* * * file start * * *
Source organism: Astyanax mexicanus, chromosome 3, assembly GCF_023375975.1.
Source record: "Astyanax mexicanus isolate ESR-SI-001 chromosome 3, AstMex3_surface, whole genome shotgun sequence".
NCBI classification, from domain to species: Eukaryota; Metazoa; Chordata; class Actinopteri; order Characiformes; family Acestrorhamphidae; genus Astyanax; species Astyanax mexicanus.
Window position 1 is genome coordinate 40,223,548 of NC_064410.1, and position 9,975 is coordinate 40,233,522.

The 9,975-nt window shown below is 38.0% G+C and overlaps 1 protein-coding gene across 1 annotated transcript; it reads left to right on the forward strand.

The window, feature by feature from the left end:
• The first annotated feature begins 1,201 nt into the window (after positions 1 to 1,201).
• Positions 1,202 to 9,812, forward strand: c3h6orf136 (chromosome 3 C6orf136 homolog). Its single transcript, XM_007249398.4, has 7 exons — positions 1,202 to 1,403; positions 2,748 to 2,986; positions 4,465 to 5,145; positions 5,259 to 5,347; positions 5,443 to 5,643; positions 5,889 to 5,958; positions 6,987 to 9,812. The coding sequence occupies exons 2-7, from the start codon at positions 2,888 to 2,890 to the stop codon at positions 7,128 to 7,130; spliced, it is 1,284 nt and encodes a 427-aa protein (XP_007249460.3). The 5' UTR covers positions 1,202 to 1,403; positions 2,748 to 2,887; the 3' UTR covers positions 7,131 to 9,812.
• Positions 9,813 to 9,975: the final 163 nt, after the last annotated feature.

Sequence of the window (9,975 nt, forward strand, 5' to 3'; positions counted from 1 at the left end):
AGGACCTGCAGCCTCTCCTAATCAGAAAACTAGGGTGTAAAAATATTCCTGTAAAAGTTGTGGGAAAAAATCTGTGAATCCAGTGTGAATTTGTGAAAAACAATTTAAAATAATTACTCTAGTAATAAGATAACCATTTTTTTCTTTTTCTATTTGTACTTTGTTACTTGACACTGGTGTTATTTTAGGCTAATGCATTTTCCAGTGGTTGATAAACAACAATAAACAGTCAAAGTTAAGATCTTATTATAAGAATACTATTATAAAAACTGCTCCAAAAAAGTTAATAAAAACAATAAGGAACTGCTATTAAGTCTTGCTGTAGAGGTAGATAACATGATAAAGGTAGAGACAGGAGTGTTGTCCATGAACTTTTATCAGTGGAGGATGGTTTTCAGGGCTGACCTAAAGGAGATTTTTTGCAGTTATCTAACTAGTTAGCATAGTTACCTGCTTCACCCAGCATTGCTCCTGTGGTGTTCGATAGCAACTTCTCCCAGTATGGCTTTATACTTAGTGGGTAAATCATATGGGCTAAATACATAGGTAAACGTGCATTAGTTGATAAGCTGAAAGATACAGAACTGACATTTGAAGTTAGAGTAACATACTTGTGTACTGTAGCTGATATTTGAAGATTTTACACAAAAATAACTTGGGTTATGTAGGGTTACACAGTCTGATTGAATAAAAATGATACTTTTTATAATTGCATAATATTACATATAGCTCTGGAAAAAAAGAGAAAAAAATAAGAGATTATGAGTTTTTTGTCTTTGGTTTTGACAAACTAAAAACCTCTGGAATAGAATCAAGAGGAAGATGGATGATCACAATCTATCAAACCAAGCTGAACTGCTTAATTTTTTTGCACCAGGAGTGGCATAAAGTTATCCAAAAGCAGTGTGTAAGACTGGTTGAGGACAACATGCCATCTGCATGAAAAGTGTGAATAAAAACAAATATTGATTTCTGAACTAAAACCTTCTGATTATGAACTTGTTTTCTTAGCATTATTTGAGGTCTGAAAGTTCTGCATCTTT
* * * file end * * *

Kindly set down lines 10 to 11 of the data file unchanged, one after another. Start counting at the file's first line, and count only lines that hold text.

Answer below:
Sequence of the window (9,975 nt, forward strand, 5' to 3'; positions counted from 1 at the left end):
AGGACCTGCAGCCTCTCCTAATCAGAAAACTAGGGTGTAAAAATATTCCTGTAAAAGTTGTGGGAAAAAATCTGTGAATCCAGTGTGAATTTGTGAAAAACAATTTAAAATAATTACTCTAGTAATAAGATAACCATTTTTTTCTTTTTCTATTTGTACTTTGTTACTTGACACTGGTGTTATTTTAGGCTAATGCATTTTCCAGTGGTTGATAAACAACAATAAACAGTCAAAGTTAAGATCTTATTATAAGAATACTATTATAAAAACTGCTCCAAAAAAGTTAATAAAAACAATAAGGAACTGCTATTAAGTCTTGCTGTAGAGGTAGATAACATGATAAAGGTAGAGACAGGAGTGTTGTCCATGAACTTTTATCAGTGGAGGATGGTTTTCAGGGCTGACCTAAAGGAGATTTTTTGCAGTTATCTAACTAGTTAGCATAGTTACCTGCTTCACCCAGCATTGCTCCTGTGGTGTTCGATAGCAACTTCTCCCAGTATGGCTTTATACTTAGTGGGTAAATCATATGGGCTAAATACATAGGTAAACGTGCATTAGTTGATAAGCTGAAAGATACAGAACTGACATTTGAAGTTAGAGTAACATACTTGTGTACTGTAGCTGATATTTGAAGATTTTACACAAAAATAACTTGGGTTATGTAGGGTTACACAGTCTGATTGAATAAAAATGATACTTTTTATAATTGCATAATATTACATATAGCTCTGGAAAAAAAGAGAAAAAAATAAGAGATTATGAGTTTTTTGTCTTTGGTTTTGACAAACTAAAAACCTCTGGAATAGAATCAAGAGGAAGATGGATGATCACAATCTATCAAACCAAGCTGAACTGCTTAATTTTTTTGCACCAGGAGTGGCATAAAGTTATCCAAAAGCAGTGTGTAAGACTGGTTGAGGACAACATGCCATCTGCATGAAAAGTGTGAATAAAAACAAATATTGATTTCTGAACTAAAACCTTCTGATTATGAACTTGTTTTCTTAGCATTATTTGAGGTCTGAAAGTTCTGCATCTTT